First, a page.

Remembering Harvard Square
Teenage Slang: A Guide

I Voted


I voted last Thursday.  Despite how much I trust our mailman, I was determined to deposit my ballot in an official ballot box.  The nearest one was at Cambridge City Hall, 1.2 miles away.  It was a crystal-clear-fall day, so I decided to walk.

Actually, I meandered.  I think I stopped at every brilliant red maple tree.  I definitely stopped at the beautiful dahlias taking their last stand.  I read restaurant menus and store closing signs. I smiled at everyone (although I’m not sure if people can tell you if are smiling when you are wearing a mask).

At City Hall, there was no sign directing voters to the box.  Luckily, a man who saw me holding two ballot envelopes asked if I was trying to vote and directed me to the back of the building.  There were no signs there either, but I spied a box about the size of a fire-hydrant that said “official ballot box” and deposited our votes.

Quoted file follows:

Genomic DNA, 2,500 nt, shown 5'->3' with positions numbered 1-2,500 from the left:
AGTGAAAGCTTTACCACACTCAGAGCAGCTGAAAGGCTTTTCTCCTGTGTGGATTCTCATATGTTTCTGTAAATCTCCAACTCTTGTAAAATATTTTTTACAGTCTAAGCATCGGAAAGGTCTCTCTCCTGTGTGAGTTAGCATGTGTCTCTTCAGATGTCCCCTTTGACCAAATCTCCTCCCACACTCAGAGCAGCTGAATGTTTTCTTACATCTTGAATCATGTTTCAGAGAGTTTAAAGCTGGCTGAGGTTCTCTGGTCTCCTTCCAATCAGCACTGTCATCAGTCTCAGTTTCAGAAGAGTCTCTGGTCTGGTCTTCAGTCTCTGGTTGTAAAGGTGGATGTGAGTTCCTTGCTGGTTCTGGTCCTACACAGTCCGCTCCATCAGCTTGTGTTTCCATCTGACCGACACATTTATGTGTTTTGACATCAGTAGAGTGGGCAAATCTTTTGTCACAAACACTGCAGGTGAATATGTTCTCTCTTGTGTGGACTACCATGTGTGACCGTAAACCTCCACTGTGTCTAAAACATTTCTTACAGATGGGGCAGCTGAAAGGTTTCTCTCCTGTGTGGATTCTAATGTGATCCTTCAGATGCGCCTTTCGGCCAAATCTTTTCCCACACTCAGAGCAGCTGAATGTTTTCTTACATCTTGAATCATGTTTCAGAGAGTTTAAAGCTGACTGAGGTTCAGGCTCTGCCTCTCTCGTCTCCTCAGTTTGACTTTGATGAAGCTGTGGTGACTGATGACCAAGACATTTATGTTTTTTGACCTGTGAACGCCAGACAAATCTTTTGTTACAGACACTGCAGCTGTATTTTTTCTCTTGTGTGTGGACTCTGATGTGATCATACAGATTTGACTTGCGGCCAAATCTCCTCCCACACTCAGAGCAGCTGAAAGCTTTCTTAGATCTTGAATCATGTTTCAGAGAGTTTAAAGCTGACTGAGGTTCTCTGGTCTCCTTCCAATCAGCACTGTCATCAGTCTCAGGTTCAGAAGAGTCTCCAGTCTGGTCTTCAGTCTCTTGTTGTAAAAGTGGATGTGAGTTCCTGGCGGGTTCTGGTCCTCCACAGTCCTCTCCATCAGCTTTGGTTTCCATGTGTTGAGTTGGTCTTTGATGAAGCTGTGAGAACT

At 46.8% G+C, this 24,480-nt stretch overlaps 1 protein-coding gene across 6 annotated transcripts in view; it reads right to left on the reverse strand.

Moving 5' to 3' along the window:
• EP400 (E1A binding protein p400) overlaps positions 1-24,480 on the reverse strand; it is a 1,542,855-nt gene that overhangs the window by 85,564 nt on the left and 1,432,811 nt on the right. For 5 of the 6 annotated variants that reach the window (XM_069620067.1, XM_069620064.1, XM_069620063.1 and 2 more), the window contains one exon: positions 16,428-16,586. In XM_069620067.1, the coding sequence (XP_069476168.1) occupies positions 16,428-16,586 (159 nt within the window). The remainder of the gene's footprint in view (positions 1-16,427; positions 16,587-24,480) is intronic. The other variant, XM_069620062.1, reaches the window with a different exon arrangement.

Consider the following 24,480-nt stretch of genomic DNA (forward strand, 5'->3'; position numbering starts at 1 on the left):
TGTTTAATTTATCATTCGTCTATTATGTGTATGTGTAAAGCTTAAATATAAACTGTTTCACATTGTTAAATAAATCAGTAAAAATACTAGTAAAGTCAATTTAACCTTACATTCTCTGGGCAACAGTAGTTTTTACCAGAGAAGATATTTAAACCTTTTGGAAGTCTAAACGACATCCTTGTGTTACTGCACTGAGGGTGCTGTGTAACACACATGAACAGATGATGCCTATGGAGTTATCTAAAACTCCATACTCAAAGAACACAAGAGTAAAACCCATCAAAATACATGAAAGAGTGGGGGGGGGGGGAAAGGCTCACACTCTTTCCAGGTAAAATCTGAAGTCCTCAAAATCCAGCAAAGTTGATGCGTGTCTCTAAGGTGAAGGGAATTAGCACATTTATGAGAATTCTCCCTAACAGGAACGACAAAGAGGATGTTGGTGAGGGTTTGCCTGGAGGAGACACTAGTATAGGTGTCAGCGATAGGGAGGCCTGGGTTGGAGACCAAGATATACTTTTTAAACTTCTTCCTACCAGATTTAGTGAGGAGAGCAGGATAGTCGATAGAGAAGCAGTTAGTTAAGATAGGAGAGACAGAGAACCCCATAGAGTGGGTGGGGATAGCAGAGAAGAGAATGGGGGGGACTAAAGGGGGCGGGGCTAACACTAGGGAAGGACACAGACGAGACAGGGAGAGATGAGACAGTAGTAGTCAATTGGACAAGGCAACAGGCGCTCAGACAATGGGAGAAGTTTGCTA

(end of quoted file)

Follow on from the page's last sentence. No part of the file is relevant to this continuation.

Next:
In these uncertain times, I want to be sure that my vote is counted.  Please make sure that yours is too.


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I felt the same way and never did when I could vote in person. And then I used to make sure it was accepted and not rejected for some reason. Only then did I feel that my vote counted. It is not a good commentary on the times that I felt so unsure that my vote would count.


Bravo! So many years I’ve been voting and this one seems the most important ever! Also scary. Thank you for your column, always thought provoking.

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